It’s time that the city stops running away from these “powerful enemies.” If San Francisco can’t reign in Airbnb, it’s hard to imagine what city ever could.

A couple of points to think about.

You have to give Preston tremendous credit here: He did the thankless and difficult job of taking on an incumbent, pursuing a progressive campaign against someone who is far more moderate than her district. And we already see the results. If Breed were unopposed, I don’t think she’d be pushing this bill.

So let’s play it out. The mayor, who has no friends left at all except Conway and the Big Tech crew, will almost certainly veto any anti-Airbnb bill that has fewer than eight votes.

Sup. Scott Wiener has strong support from the Conway gang. He’s in a tight state Senate race – and if he votes against this bill, it will give Kim a big boost.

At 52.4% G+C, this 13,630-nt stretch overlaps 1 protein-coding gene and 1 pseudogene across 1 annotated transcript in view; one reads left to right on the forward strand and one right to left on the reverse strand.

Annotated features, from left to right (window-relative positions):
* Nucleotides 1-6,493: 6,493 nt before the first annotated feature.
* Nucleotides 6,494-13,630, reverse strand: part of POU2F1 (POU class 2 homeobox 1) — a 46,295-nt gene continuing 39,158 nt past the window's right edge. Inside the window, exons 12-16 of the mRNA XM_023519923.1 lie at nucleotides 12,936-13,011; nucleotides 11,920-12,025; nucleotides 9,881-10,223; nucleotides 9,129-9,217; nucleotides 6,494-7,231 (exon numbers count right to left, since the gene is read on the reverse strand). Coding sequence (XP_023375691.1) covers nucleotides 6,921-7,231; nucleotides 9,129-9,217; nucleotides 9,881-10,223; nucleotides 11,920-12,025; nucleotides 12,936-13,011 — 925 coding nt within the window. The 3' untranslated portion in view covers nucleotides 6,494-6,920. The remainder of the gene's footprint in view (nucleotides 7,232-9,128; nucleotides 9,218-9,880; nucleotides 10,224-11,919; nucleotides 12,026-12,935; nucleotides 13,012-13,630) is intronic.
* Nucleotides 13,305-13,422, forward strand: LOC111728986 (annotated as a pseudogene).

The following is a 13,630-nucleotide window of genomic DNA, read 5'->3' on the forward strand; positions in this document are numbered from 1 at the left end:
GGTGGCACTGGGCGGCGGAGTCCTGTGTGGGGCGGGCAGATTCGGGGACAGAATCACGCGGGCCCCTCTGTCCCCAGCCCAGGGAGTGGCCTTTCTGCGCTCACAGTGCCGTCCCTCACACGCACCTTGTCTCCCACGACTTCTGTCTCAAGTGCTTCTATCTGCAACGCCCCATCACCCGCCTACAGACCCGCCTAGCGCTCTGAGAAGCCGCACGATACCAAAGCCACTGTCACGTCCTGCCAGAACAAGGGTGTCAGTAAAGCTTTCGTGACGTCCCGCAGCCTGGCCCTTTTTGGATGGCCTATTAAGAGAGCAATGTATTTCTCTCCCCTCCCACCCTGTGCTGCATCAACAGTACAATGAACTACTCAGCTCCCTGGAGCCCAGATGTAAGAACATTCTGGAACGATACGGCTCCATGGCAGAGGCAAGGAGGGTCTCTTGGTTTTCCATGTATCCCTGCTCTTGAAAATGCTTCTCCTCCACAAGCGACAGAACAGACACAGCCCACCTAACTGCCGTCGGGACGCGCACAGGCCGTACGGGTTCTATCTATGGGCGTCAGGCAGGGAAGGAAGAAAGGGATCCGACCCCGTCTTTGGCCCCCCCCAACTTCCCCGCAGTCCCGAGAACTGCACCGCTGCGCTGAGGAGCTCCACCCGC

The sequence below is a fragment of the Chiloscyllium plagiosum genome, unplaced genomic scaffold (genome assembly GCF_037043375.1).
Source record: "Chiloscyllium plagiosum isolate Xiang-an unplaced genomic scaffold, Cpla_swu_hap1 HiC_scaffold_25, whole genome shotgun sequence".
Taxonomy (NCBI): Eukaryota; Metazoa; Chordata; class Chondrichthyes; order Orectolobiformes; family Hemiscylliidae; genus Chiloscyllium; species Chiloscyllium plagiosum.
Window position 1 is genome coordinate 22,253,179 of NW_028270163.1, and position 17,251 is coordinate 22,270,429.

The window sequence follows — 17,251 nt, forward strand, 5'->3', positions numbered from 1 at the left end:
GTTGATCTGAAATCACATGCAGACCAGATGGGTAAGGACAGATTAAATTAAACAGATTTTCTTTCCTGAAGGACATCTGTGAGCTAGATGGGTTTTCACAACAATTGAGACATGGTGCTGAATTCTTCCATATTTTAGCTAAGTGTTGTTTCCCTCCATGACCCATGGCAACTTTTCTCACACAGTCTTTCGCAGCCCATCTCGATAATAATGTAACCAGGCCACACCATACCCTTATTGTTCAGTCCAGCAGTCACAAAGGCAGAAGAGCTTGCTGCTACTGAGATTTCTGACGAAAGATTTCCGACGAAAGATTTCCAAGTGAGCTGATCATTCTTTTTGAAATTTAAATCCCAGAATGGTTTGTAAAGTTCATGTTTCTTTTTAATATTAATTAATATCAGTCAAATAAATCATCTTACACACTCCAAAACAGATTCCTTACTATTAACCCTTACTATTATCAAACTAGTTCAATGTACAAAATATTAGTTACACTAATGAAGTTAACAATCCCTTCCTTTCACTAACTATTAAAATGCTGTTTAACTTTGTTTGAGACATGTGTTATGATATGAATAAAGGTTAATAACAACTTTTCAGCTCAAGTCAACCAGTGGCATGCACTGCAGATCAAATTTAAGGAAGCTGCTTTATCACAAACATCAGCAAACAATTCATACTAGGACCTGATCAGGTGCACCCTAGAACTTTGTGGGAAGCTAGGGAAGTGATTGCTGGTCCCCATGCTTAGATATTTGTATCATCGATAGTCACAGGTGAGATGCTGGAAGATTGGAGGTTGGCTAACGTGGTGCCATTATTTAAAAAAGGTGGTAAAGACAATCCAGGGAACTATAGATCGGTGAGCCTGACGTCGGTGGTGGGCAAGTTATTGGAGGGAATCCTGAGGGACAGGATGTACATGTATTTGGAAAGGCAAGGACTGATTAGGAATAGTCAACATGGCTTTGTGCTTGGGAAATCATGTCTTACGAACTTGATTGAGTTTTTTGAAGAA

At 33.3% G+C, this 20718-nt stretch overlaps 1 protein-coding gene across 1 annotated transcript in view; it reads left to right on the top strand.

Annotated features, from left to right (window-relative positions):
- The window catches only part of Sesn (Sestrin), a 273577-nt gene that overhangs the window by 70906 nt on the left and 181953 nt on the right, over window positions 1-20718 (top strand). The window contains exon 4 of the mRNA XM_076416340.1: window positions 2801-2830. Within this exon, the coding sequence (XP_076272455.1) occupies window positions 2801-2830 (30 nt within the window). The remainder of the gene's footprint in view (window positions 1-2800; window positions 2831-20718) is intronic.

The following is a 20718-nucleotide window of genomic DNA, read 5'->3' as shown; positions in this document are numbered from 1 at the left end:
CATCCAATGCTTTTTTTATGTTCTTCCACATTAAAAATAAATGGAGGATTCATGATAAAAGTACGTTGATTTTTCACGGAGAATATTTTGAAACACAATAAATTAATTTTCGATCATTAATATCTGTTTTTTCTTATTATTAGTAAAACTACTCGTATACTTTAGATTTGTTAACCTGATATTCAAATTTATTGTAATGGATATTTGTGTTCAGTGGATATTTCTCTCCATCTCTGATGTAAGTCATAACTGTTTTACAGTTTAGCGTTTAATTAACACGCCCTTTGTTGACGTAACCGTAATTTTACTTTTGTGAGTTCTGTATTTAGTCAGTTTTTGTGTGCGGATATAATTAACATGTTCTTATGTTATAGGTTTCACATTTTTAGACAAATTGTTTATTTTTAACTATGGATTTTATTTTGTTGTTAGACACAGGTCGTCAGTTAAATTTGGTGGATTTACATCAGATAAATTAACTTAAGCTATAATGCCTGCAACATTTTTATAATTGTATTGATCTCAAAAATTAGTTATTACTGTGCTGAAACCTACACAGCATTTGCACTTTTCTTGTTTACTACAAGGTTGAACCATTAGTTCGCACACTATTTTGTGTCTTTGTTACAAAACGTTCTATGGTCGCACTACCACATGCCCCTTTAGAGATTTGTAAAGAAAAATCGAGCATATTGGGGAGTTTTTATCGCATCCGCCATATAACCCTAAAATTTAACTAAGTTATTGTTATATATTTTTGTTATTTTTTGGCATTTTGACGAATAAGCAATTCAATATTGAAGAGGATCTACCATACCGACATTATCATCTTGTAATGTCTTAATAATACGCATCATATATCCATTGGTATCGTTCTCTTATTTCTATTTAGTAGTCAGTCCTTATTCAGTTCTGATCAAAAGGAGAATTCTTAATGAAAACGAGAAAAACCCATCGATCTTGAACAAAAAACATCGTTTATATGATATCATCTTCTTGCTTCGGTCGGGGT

Breed is with Wiener, not Kim.

It’s less than a month before the election. There’s a 30-day waiting period after any measure in introduced before it goes to committee. Breed could waive that – and in the process put her ally Wiener in a very difficult place.

So you think this bill will make it to the Board of Supes, after going through committee, before Nov 8? If it does, and the mayor vetoes it, you think that the veto override might take place before the new board is in place?

If the progressives don’t win all six seats in November, you think there’s any chance of a veto override?

Big Tech knows what’s going on here – Airbnb’s allies are pouring vast sums of money into the contested supes races, trying to make sure that any bill like this won’t survive the next board.

And wouldn’t it be nice if San Francisco had a mayor who would read Ballard’s comments and say: We aren’t afraid of you. Don’t mess with San Francisco.